Mutations

PSEN1 S290C;T291_S319del (ΔE9Finn)

Overview

Pathogenicity: Alzheimer's Disease : Pathogenic
Clinical Phenotype: Alzheimer's Disease, Spastic Paraparesis
Coding/Non-Coding: Both
Mutation Type: Complex
Reference Isoform: PSEN1 isoform 1 (467 aa)
Genomic Region: Intron 8, Exon 9

Findings

This mutation involves the deletion of 4,555 nucleotides spanning exons 8, 9, and 10 of PSEN1 and results in the skipping of the entire exon 9. With the exception of the amino acids encoded by exon 9, an otherwise full-length protein is expressed. This was the first deletion mutation in PSEN1 reported to be pathogenic for AD (Crook et al., 1998; Prihar et al., 1999). There are now several known mutations that result in the exclusion of exon 9 due to deletion events as well as splice-site mutations. These mutations are variously referred to as ΔE9, Δ9, delE9, or deltaE9.

This mutation has been observed in two Finnish families. It was first described in a pedigree known as Finn2, which previously had been shown to be affected by early onset Alzheimer's disease due to an unidentified genomic change that resulted in the exclusion of exon 9 from PSEN1 transcripts (Crook et al., 1998). The reported pedigree contains 17 affected individuals over three generations. Disease in this family was characterized by progressive dementia frequently preceded by spastic paraparesis (SP). In this family, onset of SP ranged from 45 to 55 years old and cognitive decline at 45 to 57 years. Death typically occurred five to 12 years after onset. Additional clinical and neuroimaging data for this family, as well as an extended pedigree, are reported in Verkkoniemi et al., 2000.

In the second Finnish family, the same 4.6 kb deletion was found to be associated with disease over two generations (Hiltunen et al., 2000). In contrast to the Finn2 family, the clinical presentation of the four affected patients was typical for AD without indications of spastic paraparesis or any other major motor disturbance. The mean age at onset was 43.5 years. The E318G polymorphism in exon 9 of PSEN1 was also detected in two affected and eight healthy family members. The deletion mutation segregated with disease in this family and was absent in 102 unrelated AD patients and 51 control subjects from Finland.

Neuropathology

Neuropathological examination of two patients from the Finn2 pedigree revealed unusual plaques in addition to the typical amyloid plaques and neurofibrillary tangles of AD. The plaques were described as “reminiscent of loosely packed cotton-wool balls” that were large (100-150 μM in diameter) and not congophilic, suggesting a lack of amyloid at the core (Crook et al., 1998). Cotton-wool plaques have since been associated with multiple other PSEN1 mutations, such as I83_M84del, G217D, G217R, V261F, P264L, E280G, P284L, A431E, and DelT440.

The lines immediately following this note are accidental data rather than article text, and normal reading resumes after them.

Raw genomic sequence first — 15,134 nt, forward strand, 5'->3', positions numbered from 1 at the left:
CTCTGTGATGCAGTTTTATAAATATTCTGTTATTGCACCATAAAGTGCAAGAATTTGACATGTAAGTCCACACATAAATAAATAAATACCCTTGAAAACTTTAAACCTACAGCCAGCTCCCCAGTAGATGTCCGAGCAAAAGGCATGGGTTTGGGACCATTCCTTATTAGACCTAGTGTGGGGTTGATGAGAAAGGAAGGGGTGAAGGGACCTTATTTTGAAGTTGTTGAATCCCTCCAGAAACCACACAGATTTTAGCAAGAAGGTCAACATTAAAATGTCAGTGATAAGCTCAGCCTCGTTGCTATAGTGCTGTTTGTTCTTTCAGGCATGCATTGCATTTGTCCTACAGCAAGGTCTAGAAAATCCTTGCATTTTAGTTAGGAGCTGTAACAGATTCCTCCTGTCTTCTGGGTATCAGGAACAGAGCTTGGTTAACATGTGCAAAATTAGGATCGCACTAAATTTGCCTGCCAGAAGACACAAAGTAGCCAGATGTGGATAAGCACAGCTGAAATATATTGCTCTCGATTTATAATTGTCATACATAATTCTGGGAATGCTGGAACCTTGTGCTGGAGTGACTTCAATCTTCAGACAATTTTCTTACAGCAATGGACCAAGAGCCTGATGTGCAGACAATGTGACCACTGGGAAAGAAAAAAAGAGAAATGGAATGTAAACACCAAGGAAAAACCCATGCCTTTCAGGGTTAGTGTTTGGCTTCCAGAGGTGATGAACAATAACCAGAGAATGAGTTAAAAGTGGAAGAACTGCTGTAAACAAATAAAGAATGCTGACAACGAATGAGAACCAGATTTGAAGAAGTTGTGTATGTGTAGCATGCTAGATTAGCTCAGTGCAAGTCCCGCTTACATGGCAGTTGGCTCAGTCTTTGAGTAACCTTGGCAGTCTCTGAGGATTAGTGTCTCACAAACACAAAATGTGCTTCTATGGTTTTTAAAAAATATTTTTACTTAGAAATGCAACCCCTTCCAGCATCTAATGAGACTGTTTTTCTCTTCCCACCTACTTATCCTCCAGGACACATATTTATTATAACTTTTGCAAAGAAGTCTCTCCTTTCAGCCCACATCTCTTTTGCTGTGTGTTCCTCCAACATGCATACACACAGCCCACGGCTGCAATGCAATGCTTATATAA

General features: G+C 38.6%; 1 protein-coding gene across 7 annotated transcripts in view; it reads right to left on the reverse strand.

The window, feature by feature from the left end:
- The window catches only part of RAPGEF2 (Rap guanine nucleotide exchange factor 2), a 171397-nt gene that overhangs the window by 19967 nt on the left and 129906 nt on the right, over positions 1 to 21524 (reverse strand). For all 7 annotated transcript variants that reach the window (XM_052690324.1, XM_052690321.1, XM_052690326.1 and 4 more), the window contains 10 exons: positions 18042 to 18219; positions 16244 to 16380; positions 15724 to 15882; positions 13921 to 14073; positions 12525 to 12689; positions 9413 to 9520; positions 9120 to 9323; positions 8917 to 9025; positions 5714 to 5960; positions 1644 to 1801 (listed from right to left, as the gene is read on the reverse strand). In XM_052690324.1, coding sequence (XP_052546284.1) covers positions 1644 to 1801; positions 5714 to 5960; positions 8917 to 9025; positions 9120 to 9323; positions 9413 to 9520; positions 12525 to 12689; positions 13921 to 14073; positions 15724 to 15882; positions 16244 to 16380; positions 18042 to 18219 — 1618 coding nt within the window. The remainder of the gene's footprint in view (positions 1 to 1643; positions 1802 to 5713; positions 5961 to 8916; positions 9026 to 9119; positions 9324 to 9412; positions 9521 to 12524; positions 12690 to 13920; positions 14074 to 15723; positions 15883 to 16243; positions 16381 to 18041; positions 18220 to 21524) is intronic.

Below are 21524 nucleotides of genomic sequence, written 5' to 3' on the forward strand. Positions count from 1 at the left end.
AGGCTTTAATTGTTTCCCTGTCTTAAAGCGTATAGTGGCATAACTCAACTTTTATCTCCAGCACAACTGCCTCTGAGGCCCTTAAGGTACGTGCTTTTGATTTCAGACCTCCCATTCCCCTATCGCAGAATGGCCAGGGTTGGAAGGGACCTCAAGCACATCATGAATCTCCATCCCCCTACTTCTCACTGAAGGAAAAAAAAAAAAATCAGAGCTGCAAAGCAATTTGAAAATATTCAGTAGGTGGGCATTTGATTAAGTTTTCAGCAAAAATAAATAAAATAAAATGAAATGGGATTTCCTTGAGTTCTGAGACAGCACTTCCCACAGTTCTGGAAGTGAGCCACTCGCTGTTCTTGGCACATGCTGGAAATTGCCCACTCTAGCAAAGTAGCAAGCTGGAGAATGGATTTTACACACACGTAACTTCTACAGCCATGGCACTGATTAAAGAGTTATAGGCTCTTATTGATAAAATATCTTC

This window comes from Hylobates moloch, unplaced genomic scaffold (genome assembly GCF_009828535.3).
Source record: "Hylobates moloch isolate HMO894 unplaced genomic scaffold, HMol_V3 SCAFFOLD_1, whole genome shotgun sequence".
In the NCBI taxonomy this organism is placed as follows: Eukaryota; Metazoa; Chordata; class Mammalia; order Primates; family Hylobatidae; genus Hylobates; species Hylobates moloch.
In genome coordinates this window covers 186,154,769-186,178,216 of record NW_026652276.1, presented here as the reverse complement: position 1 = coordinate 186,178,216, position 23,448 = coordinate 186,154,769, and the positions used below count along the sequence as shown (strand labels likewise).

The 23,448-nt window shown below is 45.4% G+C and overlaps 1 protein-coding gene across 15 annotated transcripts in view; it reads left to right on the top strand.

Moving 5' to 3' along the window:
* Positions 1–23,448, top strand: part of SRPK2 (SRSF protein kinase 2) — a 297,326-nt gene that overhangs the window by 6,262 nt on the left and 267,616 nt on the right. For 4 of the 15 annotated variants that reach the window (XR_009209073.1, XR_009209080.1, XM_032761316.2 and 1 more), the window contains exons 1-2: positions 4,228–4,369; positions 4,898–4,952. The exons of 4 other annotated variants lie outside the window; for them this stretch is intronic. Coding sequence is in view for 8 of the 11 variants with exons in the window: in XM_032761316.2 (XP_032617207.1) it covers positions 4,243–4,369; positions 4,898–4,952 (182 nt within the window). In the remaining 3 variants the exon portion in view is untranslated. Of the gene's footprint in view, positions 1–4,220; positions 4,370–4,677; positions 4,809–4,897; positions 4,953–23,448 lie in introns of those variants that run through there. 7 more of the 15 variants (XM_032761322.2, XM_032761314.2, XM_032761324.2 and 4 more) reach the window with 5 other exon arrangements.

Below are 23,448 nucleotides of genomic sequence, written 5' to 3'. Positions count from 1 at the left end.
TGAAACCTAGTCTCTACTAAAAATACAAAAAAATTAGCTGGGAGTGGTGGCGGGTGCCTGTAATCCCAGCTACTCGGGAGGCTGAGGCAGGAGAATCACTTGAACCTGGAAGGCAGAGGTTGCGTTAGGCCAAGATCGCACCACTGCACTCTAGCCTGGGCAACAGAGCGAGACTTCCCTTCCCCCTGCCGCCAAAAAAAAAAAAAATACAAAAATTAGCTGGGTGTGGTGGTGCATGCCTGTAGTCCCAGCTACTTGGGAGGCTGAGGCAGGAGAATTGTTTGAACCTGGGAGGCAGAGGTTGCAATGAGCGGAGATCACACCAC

Neuropathological findings were reported in one individual from the other Finnish family. In accordance with the clinical features, the pathology was typical of AD with numerous congophilic amyloid plaques, neurofibrillary tangles, neuritic plaques, and reactive astrocytes and microglia near plaques. Cerebral amyloid angiopathy was observed both in the parenchyma and in the leptomeninges. Cotton-wool plaques were not observed. Overall, the neuropathology supported the diagnosis of definite AD according to CERAD criteria (Hiltunen et al., 2000).

Biological Effect

This is a deletion of 4.6 kb including the entire exon 9 and extending into the flanking intronic sequences. It results in an in-frame skipping of exon 9 and an amino acid change (S290C) at the splice junction of exons 8 and 10.

The following summary refers to studies of PSEN1 mutants that result in the exclusion of exon 9 (denoted here as PSEN1ΔE9). PSEN1ΔE9 mutants appear to fail to undergo endoproteolytic processing in brains of transgenic mice (Lee et al., 1997), consistent with results in cultured mammalian cells (Thinakaran et al., 1996). Moreover, several cell-based studies indicate processing of APP is impaired. While some have reported decreased Aβ40 levels and increased Aβ42 levels (Dumanchin et al., 2006; Kumar-Singh et al., 2006), others have found no change in Aβ40 levels but increased Aβ42 levels (Steiner et al., 1999), or a decrease in both Aβ species (Bentahir et al., 2006). In an early study, the Aβ42(43):Aβ40 ratio was reported to be elevated in cell media, as well as in the brains of young transgenic animals co-expressing the mutant and APPswe (Borchelt et al., 1996).